NORTH CAROLINA COURT OF APPEALS
Filed: 2 January 2007
v. Pitt County
Nos. 03 CRS 58462
MITCHELL GORDON RANDOLPH 04 CRS 18416
Appeal by Defendant from judgment entered 1 July 2005 by Judge Clifton W. Everett, Jr. in Pitt County Superior Court. Heard in the Court of Appeals 31 October 2006.
Attorney General Roy Cooper, by Assistant Attorney General J. Bruce McKinney, for the State.
Jeffrey Evan Noecker for Defendant-Appellant.
Defendant, Mitchell Gordon Randolph, appeals from convictions of felony breaking or entering, felony larceny and misdemeanor injury to real property. Defendant also appeals his sentencing based on habitual felon status. For the reasons stated herein, we find no error.
At trial, the State's evidence tended to show that Paradigm Facility for Adults, Inc. (PFA) is a therapeutic group home for mentally retarded and mentally ill adults in Greenville, North Carolina, located at 4001 Old Pactolus Road. On 20 June 2003, PFA was preparing to open as a group home and was fully furnished with televisions, DVD players, an office with a computer, fax machine,printer, filing cabinets and beds in the bedrooms. All of the furnishings belonged to PFA.
Between 10:00 and 11:00 that evening, Jason Barnett, a PFA director, was alerted by the Pitt County Sheriff's Department of a break-in at the home. Mr. Barnett went to PFA and noticed that the kitchen window had been broken, and the computer, printer, scanner and fax machine had been removed from the office desk and placed on the floor outside the office. Mr. Barnett took the computer and other items to his home for protection. He valued the items at approximately $2,200 to $2,500 all together.
Jennette Murphy testified that she is a co-owner and director of PFA and also serves as the program director. She testified further that, on 20 June 2003, the only people with access to the PFA facility were Jason Barnett, Wallace Council, Tony Randolph and herself. Everyone except Tony Randolph had a key to the PFA home. At the time of the break-in, Ms. Murphy was married to Wallace Council, but was not married to him at the time of the trial. Defendant is Mr. Council's cousin and Mr. Randolph's brother. Ms. Murphy stated that she did not give Defendant permission to break the window or move the items at issue.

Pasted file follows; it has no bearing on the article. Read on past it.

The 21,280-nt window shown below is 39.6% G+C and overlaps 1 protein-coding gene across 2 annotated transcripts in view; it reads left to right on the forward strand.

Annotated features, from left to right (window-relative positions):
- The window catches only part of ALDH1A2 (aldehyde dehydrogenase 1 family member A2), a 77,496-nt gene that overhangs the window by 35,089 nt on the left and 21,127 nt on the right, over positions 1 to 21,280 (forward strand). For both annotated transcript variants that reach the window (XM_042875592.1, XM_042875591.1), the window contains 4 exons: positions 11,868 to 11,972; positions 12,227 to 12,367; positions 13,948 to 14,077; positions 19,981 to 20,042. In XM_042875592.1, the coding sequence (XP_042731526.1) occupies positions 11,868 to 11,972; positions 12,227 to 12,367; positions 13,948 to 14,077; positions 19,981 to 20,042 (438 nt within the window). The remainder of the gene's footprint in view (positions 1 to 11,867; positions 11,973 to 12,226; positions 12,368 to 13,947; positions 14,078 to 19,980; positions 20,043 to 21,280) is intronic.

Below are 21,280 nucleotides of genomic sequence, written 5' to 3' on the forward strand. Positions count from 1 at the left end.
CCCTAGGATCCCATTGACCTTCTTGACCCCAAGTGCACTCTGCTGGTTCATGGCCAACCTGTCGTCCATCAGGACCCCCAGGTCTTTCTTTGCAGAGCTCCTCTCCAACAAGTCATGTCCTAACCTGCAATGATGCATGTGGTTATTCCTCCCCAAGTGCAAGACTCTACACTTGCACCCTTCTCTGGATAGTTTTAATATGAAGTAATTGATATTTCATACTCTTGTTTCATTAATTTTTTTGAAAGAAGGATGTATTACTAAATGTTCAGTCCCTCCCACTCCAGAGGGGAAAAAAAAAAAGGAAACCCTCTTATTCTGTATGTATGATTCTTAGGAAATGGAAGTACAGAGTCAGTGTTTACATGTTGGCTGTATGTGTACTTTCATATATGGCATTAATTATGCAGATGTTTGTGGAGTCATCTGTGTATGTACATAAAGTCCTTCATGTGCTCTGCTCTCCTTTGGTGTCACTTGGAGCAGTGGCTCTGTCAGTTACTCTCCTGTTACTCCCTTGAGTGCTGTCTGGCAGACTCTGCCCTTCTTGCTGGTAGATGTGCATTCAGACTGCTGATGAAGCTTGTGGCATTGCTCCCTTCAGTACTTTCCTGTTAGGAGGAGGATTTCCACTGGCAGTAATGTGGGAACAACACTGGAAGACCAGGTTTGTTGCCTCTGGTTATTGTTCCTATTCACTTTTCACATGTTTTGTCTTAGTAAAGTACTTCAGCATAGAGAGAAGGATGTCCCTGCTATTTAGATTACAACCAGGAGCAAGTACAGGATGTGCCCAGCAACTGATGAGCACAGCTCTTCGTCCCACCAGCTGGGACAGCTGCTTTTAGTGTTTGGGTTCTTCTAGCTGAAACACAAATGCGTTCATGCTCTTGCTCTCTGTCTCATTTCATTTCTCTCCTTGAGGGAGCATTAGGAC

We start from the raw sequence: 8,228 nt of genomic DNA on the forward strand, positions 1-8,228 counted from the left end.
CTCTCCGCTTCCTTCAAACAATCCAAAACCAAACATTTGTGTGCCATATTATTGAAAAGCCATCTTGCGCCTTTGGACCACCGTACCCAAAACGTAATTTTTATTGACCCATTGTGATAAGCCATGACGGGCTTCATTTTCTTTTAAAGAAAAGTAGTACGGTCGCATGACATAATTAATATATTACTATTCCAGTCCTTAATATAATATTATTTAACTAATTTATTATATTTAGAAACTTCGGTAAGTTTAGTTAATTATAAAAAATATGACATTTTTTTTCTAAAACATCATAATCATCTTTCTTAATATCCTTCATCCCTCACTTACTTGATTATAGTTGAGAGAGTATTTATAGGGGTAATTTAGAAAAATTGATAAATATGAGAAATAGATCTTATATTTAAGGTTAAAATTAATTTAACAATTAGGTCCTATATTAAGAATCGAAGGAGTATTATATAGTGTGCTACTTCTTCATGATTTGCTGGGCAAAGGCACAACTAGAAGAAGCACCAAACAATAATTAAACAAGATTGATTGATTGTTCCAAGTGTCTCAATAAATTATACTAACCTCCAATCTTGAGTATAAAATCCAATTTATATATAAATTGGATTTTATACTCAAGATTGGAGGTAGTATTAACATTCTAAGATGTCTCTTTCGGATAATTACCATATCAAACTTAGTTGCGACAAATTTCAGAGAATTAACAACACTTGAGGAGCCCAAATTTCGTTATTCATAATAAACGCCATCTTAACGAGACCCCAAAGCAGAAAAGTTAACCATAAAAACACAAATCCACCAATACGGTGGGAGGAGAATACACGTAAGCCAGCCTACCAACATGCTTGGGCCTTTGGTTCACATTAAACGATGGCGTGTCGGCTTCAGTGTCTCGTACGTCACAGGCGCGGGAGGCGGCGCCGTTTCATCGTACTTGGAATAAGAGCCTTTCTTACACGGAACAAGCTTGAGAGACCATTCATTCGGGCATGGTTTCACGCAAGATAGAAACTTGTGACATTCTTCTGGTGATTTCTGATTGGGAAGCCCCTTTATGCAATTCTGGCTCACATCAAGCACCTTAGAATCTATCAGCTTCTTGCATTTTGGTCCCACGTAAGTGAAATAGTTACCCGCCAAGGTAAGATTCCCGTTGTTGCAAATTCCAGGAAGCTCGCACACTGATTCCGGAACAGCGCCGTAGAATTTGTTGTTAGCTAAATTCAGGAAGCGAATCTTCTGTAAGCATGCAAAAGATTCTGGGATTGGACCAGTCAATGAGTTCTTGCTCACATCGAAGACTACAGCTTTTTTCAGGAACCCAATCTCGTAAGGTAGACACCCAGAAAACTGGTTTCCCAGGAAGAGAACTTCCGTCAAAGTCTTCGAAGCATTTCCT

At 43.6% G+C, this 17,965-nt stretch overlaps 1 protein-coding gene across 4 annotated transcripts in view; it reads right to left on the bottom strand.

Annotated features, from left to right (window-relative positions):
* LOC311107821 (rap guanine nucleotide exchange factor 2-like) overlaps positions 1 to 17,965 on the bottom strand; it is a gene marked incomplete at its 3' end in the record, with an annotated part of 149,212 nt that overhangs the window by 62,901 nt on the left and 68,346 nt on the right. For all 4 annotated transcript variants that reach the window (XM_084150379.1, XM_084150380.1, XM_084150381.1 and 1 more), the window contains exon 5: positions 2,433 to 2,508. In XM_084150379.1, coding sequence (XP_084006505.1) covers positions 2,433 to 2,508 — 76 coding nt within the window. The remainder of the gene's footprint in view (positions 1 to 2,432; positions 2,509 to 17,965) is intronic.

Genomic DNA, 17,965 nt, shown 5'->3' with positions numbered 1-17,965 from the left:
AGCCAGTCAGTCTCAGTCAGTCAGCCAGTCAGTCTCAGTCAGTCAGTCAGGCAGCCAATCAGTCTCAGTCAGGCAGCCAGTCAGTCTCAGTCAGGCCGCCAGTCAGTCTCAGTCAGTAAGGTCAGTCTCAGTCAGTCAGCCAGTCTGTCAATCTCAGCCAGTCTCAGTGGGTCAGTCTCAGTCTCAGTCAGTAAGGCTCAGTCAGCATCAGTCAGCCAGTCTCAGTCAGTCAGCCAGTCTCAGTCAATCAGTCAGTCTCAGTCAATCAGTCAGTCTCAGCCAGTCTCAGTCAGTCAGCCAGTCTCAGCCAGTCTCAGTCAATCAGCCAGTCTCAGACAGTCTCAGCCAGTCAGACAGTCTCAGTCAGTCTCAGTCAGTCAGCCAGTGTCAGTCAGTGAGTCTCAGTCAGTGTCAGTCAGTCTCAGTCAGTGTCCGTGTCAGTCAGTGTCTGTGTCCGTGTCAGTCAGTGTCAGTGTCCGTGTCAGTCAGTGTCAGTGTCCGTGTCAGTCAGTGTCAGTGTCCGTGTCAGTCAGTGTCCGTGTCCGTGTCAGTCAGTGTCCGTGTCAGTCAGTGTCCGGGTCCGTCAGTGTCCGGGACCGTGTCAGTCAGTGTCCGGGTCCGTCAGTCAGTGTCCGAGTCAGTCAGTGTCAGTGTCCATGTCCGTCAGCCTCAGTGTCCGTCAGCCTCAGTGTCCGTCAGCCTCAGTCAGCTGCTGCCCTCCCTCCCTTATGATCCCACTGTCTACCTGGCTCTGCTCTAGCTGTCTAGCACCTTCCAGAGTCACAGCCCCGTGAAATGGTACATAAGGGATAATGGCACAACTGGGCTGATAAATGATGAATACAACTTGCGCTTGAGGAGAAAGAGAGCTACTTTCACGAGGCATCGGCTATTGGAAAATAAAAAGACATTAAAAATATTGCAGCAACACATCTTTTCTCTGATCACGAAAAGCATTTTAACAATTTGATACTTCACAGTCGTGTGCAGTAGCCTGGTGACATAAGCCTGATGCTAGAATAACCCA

Deputy Tim Jones of the Pitt County Sheriff's Department testified that on 20 June 2003 after 10:00 p.m., he responded to a call made by a neighbor of the group home that a break-in was inprogress there. While investigating the alleged crime, Deputy Jones observed a thin, black male lying underneath the back deck when he shined his flashlight on the area. Deputy Jones ordered the man out from underneath the deck. The man came out and took off running. Deputy Jones gave chase, but was unable to apprehend the man.
Deputy Stephen Sutton also responded to the call. As he approached the house, Deputy Sutton heard what sounded like a door slamming. Deputy Sutton went to the rear of the house and walked onto the deck. He also saw the man come out from underneath the deck and begin running. The man ran across the backyard of PFA, scaled a fence and ran into the woods. Deputy Sutton only saw the man from the back and was unable to catch him. Deputy Sutton observed the items that had been moved from the office to the floor near the doorway.
Sergeant Bennie Dobbs, a crime scene investigator for the Pitt County Sheriff's Department, testified that he collected a tag that he believed came off a pair of cotton gloves from the backyard at approximately 12:30 a.m. He noticed that there was heavy dew on the ground the night of the break-in, but the tag was dry. Sergeant Dobbs later processed the tag for latent fingerprints and concluded that the print found on the glove tag was left by the right middle finger of Defendant, who is a black male approximatelysix feet, three inches tall and weighing 165 pounds.
Defendant's evidence tended to show that two to three days before 20 June 2003, Defendant worked on renovating the PFA building and yard with Tony Randolph and Wallace Council. Tony Randolph testified that Defendant worked mostly outside removing trash and normally wore cotton gloves while working.
The trial court denied Defendant's motions to dismiss the charges at the close of the State's evidence and at the close of all the evidence. After deliberating, the jury returned four guilty verdicts of felonious breaking or entering, felonious larceny, possession of stolen goods, and willful and wanton damage to real property. The trial judge arrested judgment on the conviction of possession of stolen goods. Documentation from the Pitt, Johnston and Greene County Superior Courts revealed that Defendant had previously been convicted of (1) felonious breaking or entering on 26 October 1992, (2) felonious breaking and/or entering on 14 July 1994, and (3) felonious possession of a controlled substance on 16 December 1998. On this evidence, the jury also found Defendant guilty of being an habitual felon. Defendant was sentenced to two consecutive terms of 121 to 155 months in prison. From judgment entered on these convictions, he appeals.
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